skip to main content

H.R. 1181: Reining in Irresponsible Decorating Expenses Act


The text of the bill below is as of Feb 13, 2019 (Introduced).


I

116th CONGRESS

1st Session

H. R. 1181

IN THE HOUSE OF REPRESENTATIVES

February 13, 2019

(for herself, Mr. Meadows, Mr. Cooper, Mr. Rose of New York, Mr. Van Drew, Mr. Harder of California, Ms. Sherrill, Mrs. Axne, Ms. Wild, Ms. Haaland, Mrs. McBath, Mr. Casten of Illinois, Mr. Malinowski, Mrs. Lee of Nevada, Mr. Stanton, Ms. Davids of Kansas, Ms. Hill of California, Ms. Torres Small of New Mexico, Mrs. Craig, Mr. O'Halleran, and Mr. Crow) introduced the following bill; which was referred to the Committee on Oversight and Reform

A BILL

To require certain individuals employed by the Federal Government to give 30 days written notice to the Committees on Appropriations of the House of Representatives and the Senate for certain obligations or expenditures over $5,000 to furnish or redecorate the office of such individual, and for other purposes.

1.

Short title

This Act may be cited as the Reining in Irresponsible Decorating Expenses Act.

2.

Notice Requirement for Obligations and Expenditures to Furnish or Redecorate Offices in Excess of $5,000

(a)

In general

Except as provided in subsections (d) and (e), during the period in which an individual is the head of an agency or occupies a position in the Federal Government that requires confirmation by the Senate, funds may not be obligated or expended in excess of $5,000 to furnish or redecorate the office of such individual, or to purchase furniture or make improvements for any such office, unless written notice of such furnishing or redecoration is transmitted to the Committees on Appropriations of the House of Representatives and the Senate not later than 30 days before the date on which such obligation or expenditure occurs.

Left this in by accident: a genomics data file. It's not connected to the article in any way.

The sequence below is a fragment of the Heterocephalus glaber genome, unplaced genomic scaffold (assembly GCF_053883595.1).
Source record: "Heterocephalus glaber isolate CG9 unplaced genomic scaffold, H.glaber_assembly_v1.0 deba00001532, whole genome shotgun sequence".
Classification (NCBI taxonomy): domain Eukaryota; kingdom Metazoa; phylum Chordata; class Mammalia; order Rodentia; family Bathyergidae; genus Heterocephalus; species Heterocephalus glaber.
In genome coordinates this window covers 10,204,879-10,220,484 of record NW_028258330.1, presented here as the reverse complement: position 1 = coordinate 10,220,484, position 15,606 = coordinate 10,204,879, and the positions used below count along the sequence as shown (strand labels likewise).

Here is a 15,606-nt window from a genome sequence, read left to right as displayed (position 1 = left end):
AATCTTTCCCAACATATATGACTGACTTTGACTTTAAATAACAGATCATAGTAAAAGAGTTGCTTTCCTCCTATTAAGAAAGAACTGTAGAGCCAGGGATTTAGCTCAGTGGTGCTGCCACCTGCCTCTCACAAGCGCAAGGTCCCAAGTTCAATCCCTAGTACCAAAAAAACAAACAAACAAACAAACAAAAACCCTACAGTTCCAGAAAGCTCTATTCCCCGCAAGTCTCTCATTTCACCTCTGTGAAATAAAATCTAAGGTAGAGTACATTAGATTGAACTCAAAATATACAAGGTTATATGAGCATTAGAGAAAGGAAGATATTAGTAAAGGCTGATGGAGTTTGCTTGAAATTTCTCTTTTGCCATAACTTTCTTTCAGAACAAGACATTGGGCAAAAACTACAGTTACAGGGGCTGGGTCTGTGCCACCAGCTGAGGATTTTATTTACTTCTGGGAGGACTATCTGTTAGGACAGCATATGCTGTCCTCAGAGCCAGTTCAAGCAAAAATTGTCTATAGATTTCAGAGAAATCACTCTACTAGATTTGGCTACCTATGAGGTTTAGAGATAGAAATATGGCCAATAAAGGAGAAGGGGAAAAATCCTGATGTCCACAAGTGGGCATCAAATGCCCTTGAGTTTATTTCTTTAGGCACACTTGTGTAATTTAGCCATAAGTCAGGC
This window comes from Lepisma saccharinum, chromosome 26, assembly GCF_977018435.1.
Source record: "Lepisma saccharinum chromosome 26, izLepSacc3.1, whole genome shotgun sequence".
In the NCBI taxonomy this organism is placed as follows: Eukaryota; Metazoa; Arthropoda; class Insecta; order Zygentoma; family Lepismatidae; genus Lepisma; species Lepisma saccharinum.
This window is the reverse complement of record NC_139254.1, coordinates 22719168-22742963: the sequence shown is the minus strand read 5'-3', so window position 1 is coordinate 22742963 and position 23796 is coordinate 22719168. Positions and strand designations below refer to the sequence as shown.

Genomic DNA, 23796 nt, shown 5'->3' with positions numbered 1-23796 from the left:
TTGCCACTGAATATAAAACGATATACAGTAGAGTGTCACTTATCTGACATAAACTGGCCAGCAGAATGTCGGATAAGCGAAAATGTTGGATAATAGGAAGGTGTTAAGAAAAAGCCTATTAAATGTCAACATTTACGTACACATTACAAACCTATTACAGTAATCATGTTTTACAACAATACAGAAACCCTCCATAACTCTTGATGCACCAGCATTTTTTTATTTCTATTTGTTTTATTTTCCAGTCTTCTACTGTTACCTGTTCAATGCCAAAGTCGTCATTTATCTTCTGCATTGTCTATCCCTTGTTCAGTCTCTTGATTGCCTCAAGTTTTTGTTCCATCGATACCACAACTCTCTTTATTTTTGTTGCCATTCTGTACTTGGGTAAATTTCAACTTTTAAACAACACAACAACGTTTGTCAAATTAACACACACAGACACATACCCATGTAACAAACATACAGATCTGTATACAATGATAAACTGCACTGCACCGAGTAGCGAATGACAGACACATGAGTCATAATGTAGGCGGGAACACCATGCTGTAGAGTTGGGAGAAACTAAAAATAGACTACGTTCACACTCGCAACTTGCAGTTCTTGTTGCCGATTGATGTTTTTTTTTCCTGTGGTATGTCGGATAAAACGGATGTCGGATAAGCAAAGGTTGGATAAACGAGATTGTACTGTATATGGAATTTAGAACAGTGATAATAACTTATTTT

(b)

Notice Requirements

The written notice required under subsection (a) shall include—

(1)

a statement containing—

(A)

a justification for the obligation or expense that relates to health, safety, or accessability; or

(B)

an explanation of how the obligation or expense aligns with and advances the mission of the agency; and

(2)

an overview of the current state of agency affairs, including—

(A)

whether a hiring freeze is in place at the agency at the time of the notice;

(B)

information on agency staffing levels, including a list of positions that have been vacant for longer than 120 days and an explanation for why such positions have not been filled;

(C)

a list of delays longer than 30 days in the administration of grants with the potential to impact public health or safety;

(D)

the number of pending requests for information under section 552 of title 5, United States Code (commonly known as the Freedom of Information Act), including the number of requests that the agency failed to respond to within 20 days after the date on which the initial request is received; and

(E)